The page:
Kissmetrics created this great blog post called 9 insider tips for creating a killer explainer video that you should check out and they made a helpful infographic about how to increase video viewership.

Myevideo and video.explainers are two great services that will work with you to create a great explainer video. You have to request pricing for both but I think that’s because it’s project-based so they have to create a quote for you.

Myevideo is purely animated. However, video.explainers have six different styles: 2D cartoon animation, whiteboard animation, motion graphics, infographics, cut-out animation, and kinetic typography.

Animated videos are perhaps the easiest to make because voice-overs are much easier to record than a video of a real person, and you can do it on your own.

Moreover, there are many animated video services which don’t require interacting with a video development team.

Animated Video Services

Below are several of the best animated video services and some of them even have free options. They all have many similarities in how they work.

  1. Animoto

    Animoto has a 14-day free trial of their professional package without any credit card required, which is their middle-tier package at $42/mo. However, if you pay annually, that price goes down to $22/mo.

    • Their first tier is the “Personal” plan at $16/mo and allows 720p HD, 70+ design-rich video styles, and 500 music tracks. That’s about it.
    • The professional plan is really where the fun starts and you can have square or 16:9 videos, use your own logo, get advanced text control, do voice-overs, get pre-built storyboards, 2000 music tracks, and more.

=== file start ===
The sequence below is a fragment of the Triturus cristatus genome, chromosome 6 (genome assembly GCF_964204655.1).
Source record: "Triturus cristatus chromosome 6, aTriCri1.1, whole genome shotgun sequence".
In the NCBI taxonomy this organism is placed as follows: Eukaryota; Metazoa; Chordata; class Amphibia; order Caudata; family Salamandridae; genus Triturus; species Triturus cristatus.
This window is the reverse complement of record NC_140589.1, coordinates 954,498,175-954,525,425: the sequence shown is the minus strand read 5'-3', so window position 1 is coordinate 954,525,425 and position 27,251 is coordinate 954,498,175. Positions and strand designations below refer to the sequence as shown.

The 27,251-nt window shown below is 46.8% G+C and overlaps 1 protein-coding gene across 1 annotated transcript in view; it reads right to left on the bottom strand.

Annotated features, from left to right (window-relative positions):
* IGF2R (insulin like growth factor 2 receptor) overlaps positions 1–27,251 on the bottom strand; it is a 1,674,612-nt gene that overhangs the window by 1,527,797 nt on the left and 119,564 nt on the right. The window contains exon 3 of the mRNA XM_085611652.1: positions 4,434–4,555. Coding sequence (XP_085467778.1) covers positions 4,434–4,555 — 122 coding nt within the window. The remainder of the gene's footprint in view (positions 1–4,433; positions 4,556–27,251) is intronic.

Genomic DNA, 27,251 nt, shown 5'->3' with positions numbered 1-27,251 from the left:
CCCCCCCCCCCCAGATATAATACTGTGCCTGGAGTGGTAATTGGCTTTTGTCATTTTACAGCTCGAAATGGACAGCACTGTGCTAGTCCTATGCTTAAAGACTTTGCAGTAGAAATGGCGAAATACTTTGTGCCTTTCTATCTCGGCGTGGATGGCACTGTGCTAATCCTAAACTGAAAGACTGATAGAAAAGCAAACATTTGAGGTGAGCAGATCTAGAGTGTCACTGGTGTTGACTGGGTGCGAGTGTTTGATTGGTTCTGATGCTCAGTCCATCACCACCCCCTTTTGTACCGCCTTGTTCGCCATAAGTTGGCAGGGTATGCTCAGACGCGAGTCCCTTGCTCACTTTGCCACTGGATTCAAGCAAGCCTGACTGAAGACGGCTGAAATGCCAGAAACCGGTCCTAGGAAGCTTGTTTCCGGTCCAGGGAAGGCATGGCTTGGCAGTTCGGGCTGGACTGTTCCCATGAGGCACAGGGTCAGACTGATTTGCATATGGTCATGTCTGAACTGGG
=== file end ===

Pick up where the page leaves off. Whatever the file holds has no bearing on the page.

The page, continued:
1. Animaker

    Animaker has a free option where you can produce 2-min videos, get 5 exports/mo, have SD quality video, create unlimited video, get a small amount of animated maps, charts, characters, and props.

    • They have some sound effects and sound tracks, but not many. You can, however import your own images and tracks.
    • Their next tier is the “Personal” plan at $12/mo with expanded features, up to 5 min in video length, but still SD video.
    • To get HD video, you have to buy-up to their “Startup” plan at $25/mo and it has a considerably more features.
    • Their business plan starts at $49/mo and has all of the bells and whistles.
  1. PowToon

    PowToon has a completely free version, but you’re not going to be able to get HD video. You can create up to a 5-minute video, get free soundtracks, styles, collaborate with other users, and get up to 100mb of storage.

    • It’s a good way for free users to buy-up to their pro plan at $19/mo with more features including HD video.
    • You can upgrade to their team plan at $46/mo or business plan at $59/mo, with of course, more options.
  1. GoAnimate

    Their service starts at $39/mo. You can produce 720p HD videos, make unlimited amounts of videos, export to YouTube & other sites, import audio/video/image files, get use of 40 premium sound tracks, and get automatic lip synching.